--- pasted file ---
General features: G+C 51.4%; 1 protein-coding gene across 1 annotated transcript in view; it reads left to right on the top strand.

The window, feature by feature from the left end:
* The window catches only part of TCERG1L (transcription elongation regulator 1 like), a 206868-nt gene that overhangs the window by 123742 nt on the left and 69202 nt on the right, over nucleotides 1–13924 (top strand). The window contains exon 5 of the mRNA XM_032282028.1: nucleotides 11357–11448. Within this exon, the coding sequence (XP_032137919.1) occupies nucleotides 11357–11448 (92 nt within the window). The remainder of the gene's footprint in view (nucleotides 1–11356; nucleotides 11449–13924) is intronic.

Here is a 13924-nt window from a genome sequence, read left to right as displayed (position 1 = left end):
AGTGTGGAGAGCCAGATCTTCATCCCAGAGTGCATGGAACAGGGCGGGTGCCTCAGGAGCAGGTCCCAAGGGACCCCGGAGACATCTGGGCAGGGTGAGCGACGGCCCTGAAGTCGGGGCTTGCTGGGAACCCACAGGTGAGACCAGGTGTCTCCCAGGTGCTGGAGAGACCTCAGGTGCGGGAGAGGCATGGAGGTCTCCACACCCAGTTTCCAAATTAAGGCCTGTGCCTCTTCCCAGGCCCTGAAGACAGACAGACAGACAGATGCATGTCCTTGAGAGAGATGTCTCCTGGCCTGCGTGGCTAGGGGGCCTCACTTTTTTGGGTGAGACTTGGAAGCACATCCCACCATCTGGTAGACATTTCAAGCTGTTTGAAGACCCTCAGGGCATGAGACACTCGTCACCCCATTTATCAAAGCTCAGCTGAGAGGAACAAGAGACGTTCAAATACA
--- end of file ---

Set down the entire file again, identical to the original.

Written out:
General features: G+C 51.4%; 1 protein-coding gene across 1 annotated transcript in view; it reads left to right on the top strand.

The window, feature by feature from the left end:
* The window catches only part of TCERG1L (transcription elongation regulator 1 like), a 206868-nt gene that overhangs the window by 123742 nt on the left and 69202 nt on the right, over nucleotides 1–13924 (top strand). The window contains exon 5 of the mRNA XM_032282028.1: nucleotides 11357–11448. Within this exon, the coding sequence (XP_032137919.1) occupies nucleotides 11357–11448 (92 nt within the window). The remainder of the gene's footprint in view (nucleotides 1–11356; nucleotides 11449–13924) is intronic.

Here is a 13924-nt window from a genome sequence, read left to right as displayed (position 1 = left end):
AGTGTGGAGAGCCAGATCTTCATCCCAGAGTGCATGGAACAGGGCGGGTGCCTCAGGAGCAGGTCCCAAGGGACCCCGGAGACATCTGGGCAGGGTGAGCGACGGCCCTGAAGTCGGGGCTTGCTGGGAACCCACAGGTGAGACCAGGTGTCTCCCAGGTGCTGGAGAGACCTCAGGTGCGGGAGAGGCATGGAGGTCTCCACACCCAGTTTCCAAATTAAGGCCTGTGCCTCTTCCCAGGCCCTGAAGACAGACAGACAGACAGATGCATGTCCTTGAGAGAGATGTCTCCTGGCCTGCGTGGCTAGGGGGCCTCACTTTTTTGGGTGAGACTTGGAAGCACATCCCACCATCTGGTAGACATTTCAAGCTGTTTGAAGACCCTCAGGGCATGAGACACTCGTCACCCCATTTATCAAAGCTCAGCTGAGAGGAACAAGAGACGTTCAAATACA